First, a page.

I was then transferred into my wheelchair and scooted out of the jetway a few minutes later. As I entered the departure area, there were more than 150 people waiting to board the plane.

Understaffed: Customer focus needed

It's sad, all this turmoil because the NY Port Authority grounds crew was understaffed and could not deliver my wheelchair as they usually do. My gratitude goes to the Delta pilot who took it upon himself to do the right thing. He was incredulous that this incident occurred. Little does he know, this happens more often than not to wheelchair riders and others as we navigate the "friendly skies" of airline travel.

This should not happen in this day and age of the 21st century. People with disabilities should not be subjected to the indignity of the airline transportation industry.

Almost 30 years ago I was able to fly while sitting in my wheelchair. I traveled from New York to Minnesota for a spinal cord injury conference. The airline at the time locked me down in the first class section while in my wheelchair, facing the aisle. I was using an ancient Everest & Jennings model wheelchair, and when we landed, I rolled off the plane to my destination -- without being lifted or transfered.  

A 21st Century Disability Inclusion Opportunity

In this day and age, I can't believe that the airline industry can't figure this out. Every other mode of transportation, such as boating, automobiles, buses, trains, taxicabs all allow for people with disabilities to be transported while in their wheelchairs. Why not the passenger airline industry?

There is just no reason for this except for lack of vision, costs, or ignorance. Airlines, for example, perhaps don't want to give up first-class seats. Well, let's redesign the plane! 

Aircraft manufacturers, who are capable of  redesigning airline cabins, seem to hedge on a universally designed accessible plane for their customers in the airline industry. Universal design works for everyone, especially for folks who may have a temporary disability.

I don't see any reason why this change cannot be made right now -- as we have 1 billion people who have disabilities worldwide, according to the World Health Organization -- who face transportation discrimination and potentially higher travel costs because they may need a companion to accompany them as planes are not accessible. 

According to the Open Doors Organization, there’s an economic case for more accessible airplanes, based on the group's 2015 survey, which found 11 million travelers with disabilities took 23 million trips over the past two years, spending $9 billion on their flights in the process. But 72 percent of those who traveled by air said “they encountered major obstacles with airlines,” indicating there’s a lot of room for improvement. (web article by Aarian Marshall, "The airplane of the future could be much more accessible for passengers with disabilities" )

Because I can't travel in my wheelchair while flying, I have to travel with two people and pay for their seats as well. So, for me traveling costs more, and, I'm afraid to travel alone because I'm completely paralyzed.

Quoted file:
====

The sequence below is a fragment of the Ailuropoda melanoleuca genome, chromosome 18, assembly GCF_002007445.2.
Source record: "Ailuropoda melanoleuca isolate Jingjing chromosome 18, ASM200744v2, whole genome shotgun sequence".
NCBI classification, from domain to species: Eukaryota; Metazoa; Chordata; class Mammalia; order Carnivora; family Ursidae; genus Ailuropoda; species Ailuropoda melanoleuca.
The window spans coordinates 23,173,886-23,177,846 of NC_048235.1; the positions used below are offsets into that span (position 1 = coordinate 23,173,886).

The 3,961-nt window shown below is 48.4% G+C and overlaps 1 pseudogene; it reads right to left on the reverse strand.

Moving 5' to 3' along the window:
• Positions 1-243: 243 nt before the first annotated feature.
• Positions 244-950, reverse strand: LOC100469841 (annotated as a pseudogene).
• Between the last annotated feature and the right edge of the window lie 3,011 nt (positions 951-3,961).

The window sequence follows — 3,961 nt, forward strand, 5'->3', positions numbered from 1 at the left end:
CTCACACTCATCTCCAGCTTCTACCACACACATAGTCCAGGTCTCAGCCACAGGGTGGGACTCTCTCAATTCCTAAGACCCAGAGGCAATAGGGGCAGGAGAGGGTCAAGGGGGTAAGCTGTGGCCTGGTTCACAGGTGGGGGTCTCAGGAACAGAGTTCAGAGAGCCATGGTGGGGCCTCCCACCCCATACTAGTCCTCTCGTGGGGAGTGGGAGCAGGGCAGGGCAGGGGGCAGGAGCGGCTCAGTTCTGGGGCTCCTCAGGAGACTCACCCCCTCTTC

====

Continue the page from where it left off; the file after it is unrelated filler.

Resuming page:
I also believe that if the airline industry changed its passenger aircraft footprint, more people with disabilities would travel alone, as well as with family members or friends -- and with more dignity than we have now.

People with disabilities would also travel more frequently and establish a new airline demographic as people with disabilities usually travel in "packs" -- meaning family members travel with their loved ones who are disabled. 

Here are some quick points to consider: 

1. It's time to come out of the dark ages with wheelchair travel and our airlines. Every other major mode of transportation  has a adapted to a more inclusive model --- trains, cars, buses, vans, and boats. Why not airlines?

2. Major airline manufacturers must redesign passenger aircraft to be more inclusive. What is practiced now is called making an "accommodation," in the world of disability. And, it's not a very good accommodation or "reasonable adjustment," which is a term used in the United Kingdom.

3.  The airline industry, business and government should collaborate to make this happen. This will be good for jobs --  by employing more qualified people with disabilities -- with little or no travel restrictions, and allowing people with disabilities to participate in society more fully, 

This paradigm shift will help break the glass ceiling as people with disabilities will be able to travel more equitably along side their ablebodied colleagues. 

4. I do believe we need a wheelchair standard for flight, which can be designed into "everyday use wheelchairs," as we do with automobiles and other equipment. Let's not create a scenario where we have to buy more than one wheelchair to board a plane.

5. I have been disabled for more than 35 years and still I continue to advocate for airline travel equity and equality. I urge my disability colleagues around the world to continue pushing for change as well.


Tuesday, July 3, 2018

The Henry Viscardi School Class of 2018 Commencement Address

On the evening of Thursday June 21, 2018, 19 talented high school students received their high school diplomas form the Henry Viscardi School in Albertson, New York. 

John Kemp, Viscardi CEO and Beth Daly,
board member, present diploma to 2018 Viscardi graduate.
I was honored to be invited as the commencement speaker for this talented class of graduates, who completed a rigorous education curriculum despite their disabilities.
The Viscardi Center, a network of non-profit organizations, provides a lifespan of services that educate, employ and empower people with disabilities. Its programs and services include Kindergarten through High School education, school-to-work transition services, vocational training, career counseling and placement and workforce diversification assistance to children, adolescents, and adults with disabilities and businesses. View an overview video about The Viscardi Center.